Often times it is difficult to negotiate away entirely the risk of consequential damages (or liquidated damages – see below), but in contract negotiations owners, contractors and subcontractors must consider the level of risk one party assumes when it bears 100% of the risk of consequential damages. As a compromise, parties will often agree to cap consequential damages either at a specific dollar amount or a specific percentage based upon the contract value. That cap can be anything the parties negotiate but in my experience it ranges anywhere from 5% to 15% of the contract value. For example, a 10% consequential damage liability cap on a $30 million contract would be $3 million. On a cost-plus project the cap might be based on the contractor’s fee or some multiple of that fee. The idea in setting a cap is basically to limit the liability to the contractor’s fee or profit as opposed to the contractor having to come out of pocket to fund liability for consequential damages.
But what about liquidated damages?
Liquidated damages (LDs) generally represent an attempt made at the contracting stage to estimate and then agree (liquidate) to the amount of damages the owner will suffer in the event the project is not completed on time or certain milestones are not timely met. LDs can be low or they can be high. I have worked on DOT projects where the LD amount was $50 per day and I have worked on sports venue projects where the LD amount was in the millions of dollars per event if events did not occur on time. However, LDs cannot be so severe as to constitute a penalty because a penalty would be unenforceable. They must bear some reasonable relation to the damages the owner would suffer from late completion. LDs are usually set on a per day basis and generally replace consequential damages. While a contractor might have an aversion to LDs, at least it is a known amount in the event of a delay as opposed to an unknown and unlimited consequential damages amount, such as in the Perini case. In other words, “the devil you know is better than the devil you don’t know.”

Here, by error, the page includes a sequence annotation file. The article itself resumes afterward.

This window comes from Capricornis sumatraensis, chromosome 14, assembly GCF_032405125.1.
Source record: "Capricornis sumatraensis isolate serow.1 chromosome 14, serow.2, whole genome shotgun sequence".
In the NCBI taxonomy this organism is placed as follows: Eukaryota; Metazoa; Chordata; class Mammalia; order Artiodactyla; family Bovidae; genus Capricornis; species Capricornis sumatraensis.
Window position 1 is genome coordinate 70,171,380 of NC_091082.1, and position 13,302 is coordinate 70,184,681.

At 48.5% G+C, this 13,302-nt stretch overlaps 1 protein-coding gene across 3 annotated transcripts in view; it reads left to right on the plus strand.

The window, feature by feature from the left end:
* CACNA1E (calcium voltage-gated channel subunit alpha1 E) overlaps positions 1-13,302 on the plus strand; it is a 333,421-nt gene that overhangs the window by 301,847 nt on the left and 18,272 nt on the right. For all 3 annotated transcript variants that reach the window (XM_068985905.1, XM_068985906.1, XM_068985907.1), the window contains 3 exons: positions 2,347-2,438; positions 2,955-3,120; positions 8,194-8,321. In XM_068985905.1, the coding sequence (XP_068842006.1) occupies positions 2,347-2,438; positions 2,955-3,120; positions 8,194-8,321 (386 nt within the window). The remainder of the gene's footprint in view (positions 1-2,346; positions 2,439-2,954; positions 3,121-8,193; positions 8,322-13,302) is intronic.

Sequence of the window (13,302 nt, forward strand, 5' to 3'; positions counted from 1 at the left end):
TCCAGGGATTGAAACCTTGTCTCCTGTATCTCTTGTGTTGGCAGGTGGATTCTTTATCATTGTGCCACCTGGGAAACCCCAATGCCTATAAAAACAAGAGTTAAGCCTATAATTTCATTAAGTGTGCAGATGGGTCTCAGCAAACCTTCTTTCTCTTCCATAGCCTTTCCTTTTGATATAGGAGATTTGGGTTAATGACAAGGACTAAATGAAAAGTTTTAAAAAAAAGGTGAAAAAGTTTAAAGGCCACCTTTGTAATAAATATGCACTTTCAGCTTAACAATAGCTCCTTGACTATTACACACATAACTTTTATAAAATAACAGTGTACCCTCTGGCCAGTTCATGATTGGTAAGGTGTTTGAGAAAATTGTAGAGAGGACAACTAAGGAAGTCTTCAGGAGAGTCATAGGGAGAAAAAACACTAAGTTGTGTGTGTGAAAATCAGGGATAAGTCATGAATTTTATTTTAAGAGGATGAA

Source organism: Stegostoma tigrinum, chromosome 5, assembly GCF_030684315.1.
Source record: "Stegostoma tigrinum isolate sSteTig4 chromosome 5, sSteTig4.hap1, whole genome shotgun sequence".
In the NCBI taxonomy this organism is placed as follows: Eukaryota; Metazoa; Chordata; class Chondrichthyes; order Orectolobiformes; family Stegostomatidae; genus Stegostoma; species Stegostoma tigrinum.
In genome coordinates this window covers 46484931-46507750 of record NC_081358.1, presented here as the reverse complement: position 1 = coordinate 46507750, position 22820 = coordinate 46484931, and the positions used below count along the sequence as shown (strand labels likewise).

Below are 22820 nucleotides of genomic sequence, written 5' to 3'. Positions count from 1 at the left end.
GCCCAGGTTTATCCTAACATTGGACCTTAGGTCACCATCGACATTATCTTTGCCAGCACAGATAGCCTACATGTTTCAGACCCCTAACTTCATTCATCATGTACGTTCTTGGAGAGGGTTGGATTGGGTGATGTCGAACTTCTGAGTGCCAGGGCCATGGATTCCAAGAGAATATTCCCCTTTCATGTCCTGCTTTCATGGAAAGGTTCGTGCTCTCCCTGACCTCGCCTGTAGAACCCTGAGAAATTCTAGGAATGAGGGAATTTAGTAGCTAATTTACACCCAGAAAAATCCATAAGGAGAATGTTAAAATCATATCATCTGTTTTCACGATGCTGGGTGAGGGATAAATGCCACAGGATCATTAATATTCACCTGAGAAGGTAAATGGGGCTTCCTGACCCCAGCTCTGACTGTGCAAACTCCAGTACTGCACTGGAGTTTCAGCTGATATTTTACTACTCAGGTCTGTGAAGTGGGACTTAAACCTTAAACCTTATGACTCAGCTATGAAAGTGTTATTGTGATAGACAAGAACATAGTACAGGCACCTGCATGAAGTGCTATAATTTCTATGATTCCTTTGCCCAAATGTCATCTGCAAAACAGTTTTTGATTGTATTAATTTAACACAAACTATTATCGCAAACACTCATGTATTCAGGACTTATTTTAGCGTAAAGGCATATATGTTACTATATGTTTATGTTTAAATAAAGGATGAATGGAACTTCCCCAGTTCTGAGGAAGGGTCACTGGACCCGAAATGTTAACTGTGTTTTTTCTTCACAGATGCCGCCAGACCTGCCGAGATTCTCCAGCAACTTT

While LDs may be known (liquidated), they can still add up such that, again, contractors and subcontractors should attempt to negotiate a cap on LDs. Some contractors are proud to say they negotiated LDs out of a particular contract. However, that contractor does not understand that by removing LDs, a known amount of damages for delay, it, perhaps unwittingly, threw itself into the unknown world of consequential damages. I am not saying one is better than the other but I am saying contractors and subcontractors should understand each and the risks associated with each one.
The presence of LDs in a contract typically means consequential damages for delayed completion are generally not recoverable since they both generally represent duration-related damages. Still, it is appropriate to seek a waiver of consequential damages even if LDs are present. Why? LDs typically end at substantial completion but the risk of consequential damages may exist post-completion due to warranty issues, i.e., the manufacturing plant has to shut down post-completion due to a problem with the HVAC system which was covered by the contractor’s warranty. The result is consequential damages in the form of lost revenue. To protect against this sort of post-completion consequential damages risk, and other risks, be sure to include waiver of consequential damages language even if the contract has an LD provision.
How do you evaluate those risks?
The risk of consequential damages and LDs generally relates to the failure to complete a project or achieve a milestone on time. When my clients are deciding how to manage this damages risk, I advise them to look at the complexity of the project, the quality of the design documents, the schedule and their contractual right to obtain time extensions. These and other factors can help you evaluate how much consequential or liquidated damages risk to take, if any. As noted at the beginning, many contractors and subcontractors enter into contracts every day without even knowing the risks they face with respect to such damages. However, the risk is there and can be a silent killer. You should know, understand and evaluate this risk on every project.